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Rep. Duncan Hunter made headlines when he used a vaporizer during a Congressional hearing about a proposed ban on the use of e-cigarettes aboard airplanes. Hunter became an overnight hero to the vaping community. But he's also done some other stuff. This may come as a shock, but the guy who decided to vape in the middle of the U.S. Capitol has a fairly eclectic political record.
Here are three things you need to know about Duncan Hunter, aka The Vaping Congressman:
Hunter wanted to make sure the troops can get free cigars - The FDA in recent years has put stronger and stronger restrictions on tobacco companies. That included a new rule in September that barred them from giving away any of their products for free. As the champion for the people's right to inhale nicotine, Rep. Hunter was quick point out that the rule might possibly be unpatriotic. He sent an official letter to the FDA asking them if the fact that tobacco companies could no longer donate their products meant that it was also illegal for them to donate cigars to the troops. Because who really believes that the troops should be deprived the enjoyment of a fresh stogie courtesy of the fine people in Big Tobacco? I have no idea if the FDA will actually change the rule, but you got to give Hunter credit. Bringing the troops into a fight over tobacco giveaways, that's some first-class politicking.
Hunter is extremely reckless with his campaign credit card - It is insane the number of personal expenses that Rep. Hunter has "accidentally" paid for with money that was supposed to be for his reelection. He keeps using his campaign credit card to buy stuff for himself and then later claiming it was mistake. And the purchases he's made have ranged from the mundane to the hilariously random. Hunter used campaign money to pay for his new garage door; to cover the lunch plan at his kids' private school; and to foot the bill for some oral surgery. He spent $361 in campaign money at a surf and skate shop. And his son somehow used the campaign account to buy over $1,300 in video games. Is this a sign that Hunter is particularly corrupt? Honestly, I kind of doubt it. He's probably just assumes he can get away with it like most of his colleagues.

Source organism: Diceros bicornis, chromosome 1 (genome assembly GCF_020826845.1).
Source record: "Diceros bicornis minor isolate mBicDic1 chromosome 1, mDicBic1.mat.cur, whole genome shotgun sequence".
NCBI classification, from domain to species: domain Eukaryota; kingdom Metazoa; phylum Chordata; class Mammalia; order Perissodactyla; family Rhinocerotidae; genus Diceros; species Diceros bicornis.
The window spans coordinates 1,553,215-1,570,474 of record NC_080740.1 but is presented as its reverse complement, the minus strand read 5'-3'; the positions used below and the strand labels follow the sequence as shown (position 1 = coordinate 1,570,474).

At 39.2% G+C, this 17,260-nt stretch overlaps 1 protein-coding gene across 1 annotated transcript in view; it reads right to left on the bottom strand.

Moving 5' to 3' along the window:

Hunter saved tuna melts - The United States gets 60 percent of its tuna from a section of the Pacific Ocean between Southeast Asia and the Pacific Islands. But some American fishermen recently lost access to the area because they couldn't afford the treaty fees that they usually pay to nations in the region. Rep. Hunter represents a California district with lots of tuna fishermen, so he authored a bill threatening to pull $21 million in foreign aid from the 15 countries that would collect fees under the treaty. Understandably, the countries agreed to lower their tuna fees so as not to lose out on that sweet, sweet American cash. So if you love tuna melts, which I do, you have Hunter to thank for preserving their widespread availability.
Congresspeople tend to be boring. Whether it's vaping or battlefield cigars, Hunter has at least found some intriguing issues to focus on. I'm not saying that's any reason to support him. But you’ve got to appreciate politicians who find a way to keep the often mundane politics of the House of Representatives interesting.